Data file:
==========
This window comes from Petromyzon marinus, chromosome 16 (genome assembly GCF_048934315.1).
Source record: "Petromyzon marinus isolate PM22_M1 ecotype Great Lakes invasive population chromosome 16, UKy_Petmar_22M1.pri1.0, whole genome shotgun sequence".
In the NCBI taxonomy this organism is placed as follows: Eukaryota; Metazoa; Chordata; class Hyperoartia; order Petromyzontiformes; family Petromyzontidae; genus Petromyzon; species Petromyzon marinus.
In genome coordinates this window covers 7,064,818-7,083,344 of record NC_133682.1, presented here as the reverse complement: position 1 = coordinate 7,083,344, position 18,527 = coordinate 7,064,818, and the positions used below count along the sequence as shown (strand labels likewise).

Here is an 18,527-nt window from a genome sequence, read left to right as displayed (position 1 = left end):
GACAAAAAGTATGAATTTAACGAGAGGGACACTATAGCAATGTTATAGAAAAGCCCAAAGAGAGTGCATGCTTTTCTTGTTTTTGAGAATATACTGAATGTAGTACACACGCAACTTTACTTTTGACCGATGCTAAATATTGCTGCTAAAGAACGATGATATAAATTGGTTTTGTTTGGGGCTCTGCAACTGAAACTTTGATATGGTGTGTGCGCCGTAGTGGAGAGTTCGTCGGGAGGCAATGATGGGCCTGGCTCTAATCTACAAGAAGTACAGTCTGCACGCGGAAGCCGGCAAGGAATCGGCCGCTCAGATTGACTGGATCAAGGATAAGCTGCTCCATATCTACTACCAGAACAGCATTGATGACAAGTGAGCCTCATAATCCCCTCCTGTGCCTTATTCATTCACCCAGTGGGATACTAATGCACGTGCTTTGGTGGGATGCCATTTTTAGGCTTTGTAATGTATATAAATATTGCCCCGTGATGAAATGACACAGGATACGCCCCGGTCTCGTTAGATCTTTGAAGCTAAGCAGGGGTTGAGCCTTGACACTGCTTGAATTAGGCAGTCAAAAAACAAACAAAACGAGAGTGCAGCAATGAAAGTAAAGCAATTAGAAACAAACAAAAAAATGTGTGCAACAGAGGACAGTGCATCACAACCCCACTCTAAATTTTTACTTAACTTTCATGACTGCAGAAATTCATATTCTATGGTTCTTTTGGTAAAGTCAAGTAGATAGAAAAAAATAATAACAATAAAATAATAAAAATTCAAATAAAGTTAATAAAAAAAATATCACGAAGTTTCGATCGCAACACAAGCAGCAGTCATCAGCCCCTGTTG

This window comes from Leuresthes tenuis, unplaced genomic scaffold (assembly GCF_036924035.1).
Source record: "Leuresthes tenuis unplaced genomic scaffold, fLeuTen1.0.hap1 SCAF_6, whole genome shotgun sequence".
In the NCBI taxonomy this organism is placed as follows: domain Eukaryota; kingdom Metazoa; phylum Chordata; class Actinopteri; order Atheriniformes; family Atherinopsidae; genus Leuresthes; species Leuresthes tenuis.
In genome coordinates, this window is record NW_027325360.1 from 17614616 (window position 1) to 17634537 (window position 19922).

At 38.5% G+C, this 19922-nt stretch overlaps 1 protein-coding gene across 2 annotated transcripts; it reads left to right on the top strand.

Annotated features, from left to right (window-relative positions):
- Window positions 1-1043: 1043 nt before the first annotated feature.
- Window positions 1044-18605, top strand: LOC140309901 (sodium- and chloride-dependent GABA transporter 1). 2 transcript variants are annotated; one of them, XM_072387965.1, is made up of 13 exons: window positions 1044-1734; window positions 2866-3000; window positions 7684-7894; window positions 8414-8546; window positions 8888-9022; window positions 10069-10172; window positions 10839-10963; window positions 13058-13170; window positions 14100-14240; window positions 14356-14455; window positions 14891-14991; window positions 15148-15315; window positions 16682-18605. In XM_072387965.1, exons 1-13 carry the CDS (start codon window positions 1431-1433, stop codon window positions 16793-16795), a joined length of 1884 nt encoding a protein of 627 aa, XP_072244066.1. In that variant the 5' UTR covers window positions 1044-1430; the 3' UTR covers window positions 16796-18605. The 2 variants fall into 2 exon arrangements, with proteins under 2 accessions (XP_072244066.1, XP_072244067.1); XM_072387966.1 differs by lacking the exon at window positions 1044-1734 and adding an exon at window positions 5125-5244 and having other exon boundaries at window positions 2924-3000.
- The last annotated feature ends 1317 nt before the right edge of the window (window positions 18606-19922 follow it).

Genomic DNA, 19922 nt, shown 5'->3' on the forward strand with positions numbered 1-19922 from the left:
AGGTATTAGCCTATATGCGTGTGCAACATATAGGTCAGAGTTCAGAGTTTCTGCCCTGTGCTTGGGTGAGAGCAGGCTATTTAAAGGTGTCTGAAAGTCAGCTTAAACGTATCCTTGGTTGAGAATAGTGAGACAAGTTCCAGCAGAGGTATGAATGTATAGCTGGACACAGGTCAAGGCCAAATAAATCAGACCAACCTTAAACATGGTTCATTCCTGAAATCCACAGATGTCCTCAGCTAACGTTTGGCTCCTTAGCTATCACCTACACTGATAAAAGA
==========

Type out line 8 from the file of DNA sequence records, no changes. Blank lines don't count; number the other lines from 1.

Source record: "Leuresthes tenuis unplaced genomic scaffold, fLeuTen1.0.hap1 SCAF_6, whole genome shotgun sequence".